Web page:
Amendments to the NYC Fair Chance Act

Posted: July 29, 2021

Info Cubic continuously monitors important legislation pertaining to the background check industry. On July 15, 2021, the New York City Commission on Human Rights recently released updated amendments to the NYC Fair Chance Act, which applies to any employer with four or more employees that hires or employs workers in New York City. It was originally enacted in October 2015 and prohibited any inquiry into an applicant’s criminal history, including job postings and online applications stating that applicants will be subject to a background check, until after a conditional offer of employment has been made.

Starting July 28th, 2021, amendments to the Act will made significant changes, including:

  1. Non-criminal History Background Checks Must Be Reviewed Before Criminal History May Be Considered. Employers must now take a two-tiered approach to background screening, wherein: 1) all non-criminal pre-employment screenings, such as verification of employment and education credentials, must be completed and reviewed prior to a conditional offer of employment being made; after which 2) employers may (only after a conditional offer of employment), request and review the applicant’s criminal history, which may only be considered in compliance with the Act’s individualized assessment, notice and consideration requirements.
  2. Two-Tiered Approach Could Impact FCRA Disclosure and Authorization Requirements. The Fair Check Act prohibits stating that there will be a criminal background check prior to a conditional offer, so there is some concern around how this prohibition will impact the FCRA’s requirement to provide disclosure and obtain authorization for a background check, which generally lists that criminal records will be requested. The Fair Chance Act guidance instructs employers to remove all mention of criminal records from the FCRA Authorization and disclosure when seeking an applicant’s authorization for a background check prior to a conditional offer. Employers are also encouraged to avoid the term “Background Check” as it can dissuade applicants with criminal histories from pursuing employment.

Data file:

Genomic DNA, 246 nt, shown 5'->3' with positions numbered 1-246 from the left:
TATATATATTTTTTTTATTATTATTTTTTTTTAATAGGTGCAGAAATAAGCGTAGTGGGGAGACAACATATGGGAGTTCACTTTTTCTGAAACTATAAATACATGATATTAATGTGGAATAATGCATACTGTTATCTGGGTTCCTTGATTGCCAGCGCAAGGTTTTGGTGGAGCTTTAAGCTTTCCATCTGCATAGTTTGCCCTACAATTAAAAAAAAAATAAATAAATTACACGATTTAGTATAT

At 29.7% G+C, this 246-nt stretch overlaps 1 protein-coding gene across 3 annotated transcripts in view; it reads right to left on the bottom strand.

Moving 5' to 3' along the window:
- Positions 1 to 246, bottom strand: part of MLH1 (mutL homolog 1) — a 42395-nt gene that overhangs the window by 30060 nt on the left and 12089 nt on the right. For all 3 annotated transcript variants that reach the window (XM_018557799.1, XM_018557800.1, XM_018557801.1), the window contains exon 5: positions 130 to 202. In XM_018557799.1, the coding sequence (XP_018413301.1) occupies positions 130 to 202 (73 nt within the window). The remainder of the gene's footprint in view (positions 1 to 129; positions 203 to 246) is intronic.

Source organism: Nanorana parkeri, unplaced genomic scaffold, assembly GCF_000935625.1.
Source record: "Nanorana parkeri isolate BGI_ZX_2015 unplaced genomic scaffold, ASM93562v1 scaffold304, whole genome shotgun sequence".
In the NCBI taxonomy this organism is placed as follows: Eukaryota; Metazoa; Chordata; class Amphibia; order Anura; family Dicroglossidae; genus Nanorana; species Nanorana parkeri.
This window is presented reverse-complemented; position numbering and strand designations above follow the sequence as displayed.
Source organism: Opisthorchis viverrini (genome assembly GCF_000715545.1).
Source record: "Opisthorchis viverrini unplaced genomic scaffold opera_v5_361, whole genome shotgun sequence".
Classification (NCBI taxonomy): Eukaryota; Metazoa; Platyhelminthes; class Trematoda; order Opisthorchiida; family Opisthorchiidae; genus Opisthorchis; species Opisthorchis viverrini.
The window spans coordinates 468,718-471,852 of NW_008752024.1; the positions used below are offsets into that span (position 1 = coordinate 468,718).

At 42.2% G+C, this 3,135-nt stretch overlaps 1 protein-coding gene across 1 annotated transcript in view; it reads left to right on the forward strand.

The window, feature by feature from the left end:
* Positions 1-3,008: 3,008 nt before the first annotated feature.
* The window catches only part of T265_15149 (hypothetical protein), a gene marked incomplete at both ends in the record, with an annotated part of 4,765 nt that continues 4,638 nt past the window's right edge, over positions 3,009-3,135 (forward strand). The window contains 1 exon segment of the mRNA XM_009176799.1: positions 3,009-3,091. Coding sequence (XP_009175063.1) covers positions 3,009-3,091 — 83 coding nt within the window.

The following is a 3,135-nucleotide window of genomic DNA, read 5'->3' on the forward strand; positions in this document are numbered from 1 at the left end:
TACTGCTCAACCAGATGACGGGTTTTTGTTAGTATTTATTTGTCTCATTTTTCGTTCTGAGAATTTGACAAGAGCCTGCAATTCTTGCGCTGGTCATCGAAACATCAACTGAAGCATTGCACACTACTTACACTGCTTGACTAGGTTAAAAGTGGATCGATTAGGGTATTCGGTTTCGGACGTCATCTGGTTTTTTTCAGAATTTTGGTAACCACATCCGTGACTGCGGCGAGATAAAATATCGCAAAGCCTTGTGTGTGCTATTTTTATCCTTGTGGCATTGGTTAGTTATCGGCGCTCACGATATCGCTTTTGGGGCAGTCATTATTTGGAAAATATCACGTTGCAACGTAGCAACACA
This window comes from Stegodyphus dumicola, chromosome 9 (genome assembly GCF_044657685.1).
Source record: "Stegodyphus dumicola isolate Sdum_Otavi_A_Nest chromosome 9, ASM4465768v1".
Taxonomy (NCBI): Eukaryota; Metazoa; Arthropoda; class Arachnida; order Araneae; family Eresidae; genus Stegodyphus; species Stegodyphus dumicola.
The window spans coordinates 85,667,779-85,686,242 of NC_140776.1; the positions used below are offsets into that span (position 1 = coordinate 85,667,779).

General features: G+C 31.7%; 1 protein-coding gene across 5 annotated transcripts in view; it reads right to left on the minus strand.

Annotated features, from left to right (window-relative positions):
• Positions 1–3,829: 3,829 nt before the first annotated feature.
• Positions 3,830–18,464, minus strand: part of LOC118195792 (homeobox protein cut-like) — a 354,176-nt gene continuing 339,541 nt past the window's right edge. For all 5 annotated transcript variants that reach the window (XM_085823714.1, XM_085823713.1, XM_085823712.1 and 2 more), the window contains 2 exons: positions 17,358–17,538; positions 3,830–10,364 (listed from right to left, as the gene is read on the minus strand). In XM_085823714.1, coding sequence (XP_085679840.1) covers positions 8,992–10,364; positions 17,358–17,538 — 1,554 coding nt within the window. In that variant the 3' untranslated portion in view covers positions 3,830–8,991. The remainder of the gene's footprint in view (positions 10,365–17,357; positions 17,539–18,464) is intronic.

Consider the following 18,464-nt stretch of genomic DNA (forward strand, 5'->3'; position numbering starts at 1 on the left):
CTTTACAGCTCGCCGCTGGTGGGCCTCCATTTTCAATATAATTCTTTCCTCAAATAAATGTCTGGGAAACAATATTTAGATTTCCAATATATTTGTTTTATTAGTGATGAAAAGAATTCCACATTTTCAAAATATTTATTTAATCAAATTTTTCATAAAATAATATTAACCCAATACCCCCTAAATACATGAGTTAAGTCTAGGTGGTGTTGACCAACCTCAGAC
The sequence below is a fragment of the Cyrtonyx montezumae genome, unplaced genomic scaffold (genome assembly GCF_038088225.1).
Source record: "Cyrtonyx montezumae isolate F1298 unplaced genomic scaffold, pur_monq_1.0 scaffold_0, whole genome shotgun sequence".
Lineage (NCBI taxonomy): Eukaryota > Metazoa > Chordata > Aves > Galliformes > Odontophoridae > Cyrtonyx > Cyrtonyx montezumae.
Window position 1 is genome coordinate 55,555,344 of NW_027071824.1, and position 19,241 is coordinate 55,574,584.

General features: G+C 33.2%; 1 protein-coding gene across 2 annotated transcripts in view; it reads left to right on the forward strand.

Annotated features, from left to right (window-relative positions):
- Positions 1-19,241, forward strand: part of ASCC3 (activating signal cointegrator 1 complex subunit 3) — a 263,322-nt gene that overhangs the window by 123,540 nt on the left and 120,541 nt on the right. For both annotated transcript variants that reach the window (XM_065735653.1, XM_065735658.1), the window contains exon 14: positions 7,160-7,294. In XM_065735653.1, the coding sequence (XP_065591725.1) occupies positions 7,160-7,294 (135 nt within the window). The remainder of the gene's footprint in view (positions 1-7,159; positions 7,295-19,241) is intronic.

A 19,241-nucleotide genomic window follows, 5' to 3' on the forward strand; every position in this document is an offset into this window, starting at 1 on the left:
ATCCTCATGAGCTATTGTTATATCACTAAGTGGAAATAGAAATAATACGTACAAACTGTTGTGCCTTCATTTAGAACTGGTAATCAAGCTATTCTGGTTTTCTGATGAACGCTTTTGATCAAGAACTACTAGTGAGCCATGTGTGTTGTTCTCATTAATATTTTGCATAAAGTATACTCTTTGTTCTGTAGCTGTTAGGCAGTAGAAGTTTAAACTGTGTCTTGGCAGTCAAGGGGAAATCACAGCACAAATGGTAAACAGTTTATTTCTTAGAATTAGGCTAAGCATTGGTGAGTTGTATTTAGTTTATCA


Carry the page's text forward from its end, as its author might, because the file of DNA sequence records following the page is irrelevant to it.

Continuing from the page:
3. Employers Must Apply the FCA Factors When Considering Criminal History for Applicants and Current Employees. Two significant changes are the required application of the Fair Chance Act’s review, notice and consideration process. This applies both to an employer’s consideration of pending criminal arrests and charges of applicants, as well as to consideration of the criminal convictions of current employees. The NYC Fair Chance Factors to be applied when considering pending criminal charges of applicants or employees, or convictions of current employees, (a modified version of the N.Y. Correction Law Article 23-A factors), are as follows:
    1. The policy of New York City to overcome stigma toward and unnecessary exclusion from employment of persons with “criminal justice involvement”;
    2. The specific duties and responsibilities necessarily related to the employment held [or applied for] by the person;
    3. The bearing, if any, of the criminal offense or offenses for which the applicant or employee was convicted, or that are alleged in the case of pending arrests or criminal accusations, on the applicant or employee’s fitness or ability to perform one or more such duties or responsibilities;
    4. Whether the person was 25 years of age or younger at the time of occurrence of the criminal offense or offenses for which the person was convicted, or that are alleged in the case of pending arrests or criminal accusations, which shall serve as a mitigating factor (emphasis added);
    5. The seriousness of the offense or offenses;
    6. The legitimate interest of the employer in protecting property and the safety and welfare of specific individuals or the general public; and
    7. Any additional information produced by the applicant or employee, or produced on their behalf, regarding their rehabilitation or good conduct, including but not limited to history of positive performance and conduct on the job or in the community.
    8. An employer can only deny employment based on an applicant’s or employee’s conviction history or pending case if, after conducting an analysis of the relevant factors, it 1) “determines there is a direct relationship between the applicant’s conviction history or pending case and the job”; or 2) shows that employing the applicant “would involve an unreasonable risk to property or to the safety or welfare of specific individuals or the general public.
  4. “Non-convictions” May Not Be Considered in the Hiring Process or During Employment. Info Cubic does not report Non-Convictions when the employer, applicant or record are located in the state of New York, so this update will not change current processing.
  1. The Time to Respond to the Fair Chance Act Notice is Increased from 3 to 5 Business Days. Employers must now wait 5 business days after sending the Pre-Adverse Action Notice before sending the Final-Adverse Action notice, allowing the applicant more time to review and potentially dispute the items contained within their consumer report.

If you have questions regarding the NYC Fair Chance Act or other compliance-related issues, please feel free to give us a call at (877) 360-4636.

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